SSY Base Oil Shipping Report

Share

The volume of trade around the globe remains disappointingly slow, with none of the main trading areas in the Americas, Asia or Europe faring particularly well at the moment.

U.S. Gulf

Get alerts when new Sustainability Blog articles are available.

Loading

There has been so much uncertainty regarding the trade war between the United States and China, with tit-for-tat tariff increases, for buyers and sellers to be truly comfortable with the situation. A few styrene deals are getting done along the Far East route, although mostly to Korea or Taiwan and not to China directly, and some ethanol has been seen to Southeast Asia. A few parcels of glycol and phenol have also been accomplished. Rates are rumoured to have been as low as $42 per metric ton on one shipment of 5,000 tons, but rates of $48-49/t are also being achieved.

The transatlantic route is perhaps the brightest of the U.S. routes. Some believe that demand has faltered, but a little digging shows the volumes are still there. Several small parcels of ethanol were fixed across for September, with fresh enquiries noted for October. Several cargoes of ethylbenzene were done, again with several more pending. A couple of used cooking oil parcels were fixed from Tampa and New Orleans, and 12,000 tons of crude tall oil was done from Mobile, Tennessee to the Baltic. Four thousand tons of tallow concluded from Houston to Casablanca, Morocco. Several large lots of methanol were fixed out of the Mississippi and Beaumont. Nine thousand tons of cumene was fixed from Houston to Antwerp in the upper $30s/t, and 24,000 tons of caustic and ethylene dichloride was covered from the U.S. Gulf to the Mediterranean, allegedly in the low $40s/t, following a shipment that was fixed earlier in the month. Three parcels of metaxylene were booked into Algeciras, Spain, with the next lot to be lifted in October. More vinyl acetate monomer is quoted from Houston to Antwerp. Five thousand tons of paraxylene is looking for space from Houston to Sines, Portugal, or Algeciras. Several small base oil shipments were made, one from Houston and the other from Curacao.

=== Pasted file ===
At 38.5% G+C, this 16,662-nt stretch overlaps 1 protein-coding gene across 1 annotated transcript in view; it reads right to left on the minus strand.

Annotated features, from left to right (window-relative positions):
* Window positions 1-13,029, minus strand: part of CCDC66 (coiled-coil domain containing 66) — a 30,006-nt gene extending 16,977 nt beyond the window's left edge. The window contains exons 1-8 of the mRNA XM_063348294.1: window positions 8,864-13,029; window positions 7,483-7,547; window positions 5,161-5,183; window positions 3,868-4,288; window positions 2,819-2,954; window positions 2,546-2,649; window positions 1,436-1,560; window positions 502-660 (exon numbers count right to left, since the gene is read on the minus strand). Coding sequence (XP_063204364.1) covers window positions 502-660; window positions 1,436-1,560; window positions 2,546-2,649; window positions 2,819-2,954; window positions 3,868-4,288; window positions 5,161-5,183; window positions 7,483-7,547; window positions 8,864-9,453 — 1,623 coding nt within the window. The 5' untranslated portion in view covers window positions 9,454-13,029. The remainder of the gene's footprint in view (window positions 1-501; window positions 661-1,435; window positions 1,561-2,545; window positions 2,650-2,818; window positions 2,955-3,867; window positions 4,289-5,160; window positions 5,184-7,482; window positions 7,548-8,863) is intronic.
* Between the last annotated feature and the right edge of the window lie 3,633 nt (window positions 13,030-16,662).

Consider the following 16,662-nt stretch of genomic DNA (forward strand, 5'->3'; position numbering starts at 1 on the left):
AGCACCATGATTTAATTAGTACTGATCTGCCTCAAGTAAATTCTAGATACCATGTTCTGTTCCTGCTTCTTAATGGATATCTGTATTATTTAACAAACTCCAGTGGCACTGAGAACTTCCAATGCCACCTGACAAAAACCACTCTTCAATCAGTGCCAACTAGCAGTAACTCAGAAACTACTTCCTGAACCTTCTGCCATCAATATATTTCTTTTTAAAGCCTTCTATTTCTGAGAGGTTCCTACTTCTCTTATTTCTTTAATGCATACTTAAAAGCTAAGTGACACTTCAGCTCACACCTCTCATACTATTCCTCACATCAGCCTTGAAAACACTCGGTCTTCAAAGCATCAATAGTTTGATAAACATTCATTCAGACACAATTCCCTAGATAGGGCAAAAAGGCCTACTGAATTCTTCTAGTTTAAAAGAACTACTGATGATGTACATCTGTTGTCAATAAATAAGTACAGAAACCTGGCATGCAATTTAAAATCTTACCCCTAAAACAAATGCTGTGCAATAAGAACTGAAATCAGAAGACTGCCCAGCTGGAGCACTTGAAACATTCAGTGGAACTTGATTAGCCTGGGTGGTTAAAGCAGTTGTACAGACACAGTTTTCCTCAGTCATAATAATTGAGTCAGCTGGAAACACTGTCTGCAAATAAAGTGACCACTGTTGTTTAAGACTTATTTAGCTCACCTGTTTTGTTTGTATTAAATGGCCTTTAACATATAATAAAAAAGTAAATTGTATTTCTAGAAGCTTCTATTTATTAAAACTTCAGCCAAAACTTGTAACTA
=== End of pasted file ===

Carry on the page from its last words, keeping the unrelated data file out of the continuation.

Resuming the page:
There really is not a great deal happening in the parcels trade into the Caribbean. There has been a tender for 1,000 tons to 2,000 tons base oils into Guayaquil, Ecuador, for October, and a few caustic parcels were noted this week, but not a great deal else.

On the tender front, there is a new tender for 5,000 tons of ethylbenzene to Argentina for November along the route into the east coast of South America, while the tender for 10,000 tons of ethylene dichloride to Maceio, Brazil, was awarded, with cargo stemmed out of Point Comfort, Texas, at a rate said to be in the high $40s or low $50s/t. Interestingly, it would seem as though a parcel of base oils may have been fixed into the Mediterranean from Rio de Janeiro, with another cargo quoted to the East Mediterranean for October.

A cargo of around 7,000 tons of base oils from the U.S. Gulf to Mumbai lifted subjects for loading at the end of the month along the India and Middle East Gulf route. A further shipment of 10,000 tons to 12,000 tons of base oils was quoted from Paulsboro, U.S., to the west coast of India for October. Eighteen thousand cubic meters of ethanol was fixed from the U.S. Gulf to Mumbai, with further ethanol possibilities noted for end September and October. Finally, traders have been toying with 10,000 tons of styrene to India.

Europe

There are many vessels around that have still to cover the remaining days in September, which is creating a very competitive environment along the North Sea and Baltic route. Biodiesel and ethanol have been the top-performing commodities this week, aided to some extent by gasoline components, which is a little unusual for the time of year. Base oils have been trickling down from the Baltic, and there have also been some spot sales up into the Baltic.

There is still not a great deal of action southbound into Turkey, apart from some contractual base oil shipments. Owners are instead looking at ways to fix their ships into the West Mediterranean and then take cargoes from there into the East Mediterranean and Black Sea. Biodiesel has lent itself to such efforts, with a couple of somewhat large movements into Spain and France, and some smaller movements into Italy. Fifteen thousand tons of FAME was also quoted from Rotterdam to Constanza, Romania. A small parcel of base oil has been attempted from Antwerp-Rotterdam-Amsterdam to Mohammedia, Morocco.